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Solve : $x^4-x^3+x^2-x+1=0$

This is the second part of the multi-part question Q4

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  • From De moivre's theorem we have
  • (i) $(\cos\theta+i\sin\theta)^n=\cos n\theta+i\sin n\theta,n\in Q$
  • (ii) $(\cos\theta+i\sin\theta)^{-n}=\cos n\theta-i\sin n\theta$
  • (iii) $(\cos\theta-i\sin\theta)^n=\cos n\theta-i\sin n\theta$
  • (iv) $(\sin \theta+i\cos \theta)^n=[\cos(\large\frac{\pi}{2}$$-\theta)+i\sin(\large\frac{\pi}{2}$$-\theta)]^n=\cos n(\large\frac{\pi}{2}$$-\theta)+i\sin n(\large\frac{\pi}{2}$$-\theta)$
  • $e^{i\theta}=\cos\theta+i\sin\theta$
  • $e^{-i\theta}=\cos\theta-i\sin\theta$,also written as $\cos\theta$ and $\cos(-\theta)$
Step 1:
Multiplying by $4(x+1)$ we have the equation
The roots of equ(1) are the same as those of equ(2) except for $x=-1$
Step 2:
Solving eq(2) we have $x=(-1)^{\large\frac{1}{5}}$
$\;\;=(\cos2k\pi+\pi)+i\sin(2k\pi+\pi))^{\large\frac{1}{5}}\;\;\;k\in z$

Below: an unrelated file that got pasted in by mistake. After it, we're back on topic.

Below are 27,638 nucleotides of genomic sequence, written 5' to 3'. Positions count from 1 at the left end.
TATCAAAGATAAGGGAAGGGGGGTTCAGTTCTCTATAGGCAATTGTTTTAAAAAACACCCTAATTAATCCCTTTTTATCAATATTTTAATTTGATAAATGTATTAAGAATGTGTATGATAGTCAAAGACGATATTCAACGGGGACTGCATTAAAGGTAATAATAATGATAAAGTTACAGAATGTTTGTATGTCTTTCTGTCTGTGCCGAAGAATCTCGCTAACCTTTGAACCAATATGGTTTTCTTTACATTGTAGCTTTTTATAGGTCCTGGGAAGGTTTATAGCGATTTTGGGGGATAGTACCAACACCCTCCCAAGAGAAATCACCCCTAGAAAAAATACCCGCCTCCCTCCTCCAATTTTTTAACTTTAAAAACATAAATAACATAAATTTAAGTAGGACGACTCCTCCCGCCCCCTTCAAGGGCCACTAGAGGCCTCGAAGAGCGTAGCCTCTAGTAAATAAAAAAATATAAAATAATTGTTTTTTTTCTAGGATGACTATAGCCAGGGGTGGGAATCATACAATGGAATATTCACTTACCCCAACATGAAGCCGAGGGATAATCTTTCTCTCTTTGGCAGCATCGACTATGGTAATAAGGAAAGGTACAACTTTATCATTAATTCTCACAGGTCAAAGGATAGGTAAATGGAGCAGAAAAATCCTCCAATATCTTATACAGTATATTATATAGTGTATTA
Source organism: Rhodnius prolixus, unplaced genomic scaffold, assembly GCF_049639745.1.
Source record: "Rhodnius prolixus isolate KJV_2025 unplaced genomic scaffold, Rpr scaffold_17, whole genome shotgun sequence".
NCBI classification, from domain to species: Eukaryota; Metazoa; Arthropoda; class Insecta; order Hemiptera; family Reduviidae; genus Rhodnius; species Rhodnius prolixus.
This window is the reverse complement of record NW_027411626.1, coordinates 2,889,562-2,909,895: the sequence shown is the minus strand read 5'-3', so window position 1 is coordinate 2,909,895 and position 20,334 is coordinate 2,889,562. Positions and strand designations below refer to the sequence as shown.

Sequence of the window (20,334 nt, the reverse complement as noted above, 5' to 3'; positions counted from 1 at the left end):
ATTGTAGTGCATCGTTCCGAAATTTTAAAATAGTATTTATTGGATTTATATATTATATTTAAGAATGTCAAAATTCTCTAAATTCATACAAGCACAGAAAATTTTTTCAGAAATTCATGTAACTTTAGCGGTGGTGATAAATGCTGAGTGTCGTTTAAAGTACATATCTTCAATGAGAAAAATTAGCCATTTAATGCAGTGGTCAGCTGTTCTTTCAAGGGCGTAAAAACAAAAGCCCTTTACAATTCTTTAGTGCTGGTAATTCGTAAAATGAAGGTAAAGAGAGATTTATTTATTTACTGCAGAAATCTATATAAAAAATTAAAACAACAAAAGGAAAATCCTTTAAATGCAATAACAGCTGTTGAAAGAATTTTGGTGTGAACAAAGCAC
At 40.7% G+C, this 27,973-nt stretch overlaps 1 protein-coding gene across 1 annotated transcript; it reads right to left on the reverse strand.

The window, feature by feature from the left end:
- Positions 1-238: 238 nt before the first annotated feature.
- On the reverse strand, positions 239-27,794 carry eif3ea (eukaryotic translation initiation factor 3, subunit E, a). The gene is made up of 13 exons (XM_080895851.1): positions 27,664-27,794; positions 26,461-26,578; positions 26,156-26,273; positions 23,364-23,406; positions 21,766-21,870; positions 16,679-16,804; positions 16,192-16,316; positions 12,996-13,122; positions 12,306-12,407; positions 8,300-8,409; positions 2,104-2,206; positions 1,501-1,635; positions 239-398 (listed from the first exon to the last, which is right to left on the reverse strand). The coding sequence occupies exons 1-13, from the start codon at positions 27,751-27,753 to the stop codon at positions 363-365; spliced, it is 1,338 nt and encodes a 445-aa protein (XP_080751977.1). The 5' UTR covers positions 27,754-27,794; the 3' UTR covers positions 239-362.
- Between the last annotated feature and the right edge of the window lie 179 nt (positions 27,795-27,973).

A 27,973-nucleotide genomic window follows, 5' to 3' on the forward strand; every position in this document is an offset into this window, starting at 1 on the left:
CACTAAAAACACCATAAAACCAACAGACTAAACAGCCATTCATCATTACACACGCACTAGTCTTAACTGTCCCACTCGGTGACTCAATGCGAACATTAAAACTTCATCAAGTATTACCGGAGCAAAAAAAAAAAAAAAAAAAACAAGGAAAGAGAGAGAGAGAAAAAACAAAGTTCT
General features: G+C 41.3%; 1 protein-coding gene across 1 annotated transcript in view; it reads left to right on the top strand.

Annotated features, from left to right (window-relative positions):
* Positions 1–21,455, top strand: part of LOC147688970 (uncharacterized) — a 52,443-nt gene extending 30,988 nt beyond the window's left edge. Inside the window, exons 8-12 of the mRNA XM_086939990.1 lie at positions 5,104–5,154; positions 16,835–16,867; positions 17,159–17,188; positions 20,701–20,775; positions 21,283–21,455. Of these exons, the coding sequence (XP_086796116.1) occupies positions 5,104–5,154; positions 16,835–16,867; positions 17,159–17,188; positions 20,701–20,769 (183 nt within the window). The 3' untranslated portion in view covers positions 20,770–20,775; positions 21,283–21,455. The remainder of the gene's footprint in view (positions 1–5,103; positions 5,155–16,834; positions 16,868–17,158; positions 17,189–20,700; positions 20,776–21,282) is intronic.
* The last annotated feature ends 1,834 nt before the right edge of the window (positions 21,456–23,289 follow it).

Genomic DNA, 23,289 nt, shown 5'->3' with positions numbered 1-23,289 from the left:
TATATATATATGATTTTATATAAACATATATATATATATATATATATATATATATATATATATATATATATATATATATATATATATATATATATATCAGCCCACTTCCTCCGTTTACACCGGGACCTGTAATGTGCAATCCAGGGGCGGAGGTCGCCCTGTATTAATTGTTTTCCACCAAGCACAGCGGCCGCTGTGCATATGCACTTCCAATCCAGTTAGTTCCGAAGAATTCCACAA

$\;\;=[\cos(2k+1)\pi+i\sin(2k+1)\pi)]^{\large\frac{1}{5}}\;\;\;k\in z$
Step 3:
Th value $k=2$ gives $x=\cos\pi+i\sin\pi=-1$
Which is not a root of eq(1).
The roots of eq(1) are $cis\large\frac{\pi}{5},$$cis\large\frac{3\pi}{5},$$cis\large\frac{7\pi}{5},$$cis\large\frac{9\pi}{5}$
$\Rightarrow cis\large\frac{\pi}{5},$$cis\large\frac{3\pi}{5},$$cis(\large\frac{7\pi}{5}-$$2\pi),$$cis(\large\frac{9\pi}{5}$$-2\pi)$
$\Rightarrow cis\big(\pm\large\frac{ \pi}{5}\big),$$cis\big(\pm\large\frac{ 3\pi}{5}\big)$


answered Jun 13, 2013 by sreemathi.v
edited Sep 12, 2013 by balaji.thirumalai
cis(±±π/5) should be changed to cis(±π/5)
Thanks for pointing it out, its fixed now.

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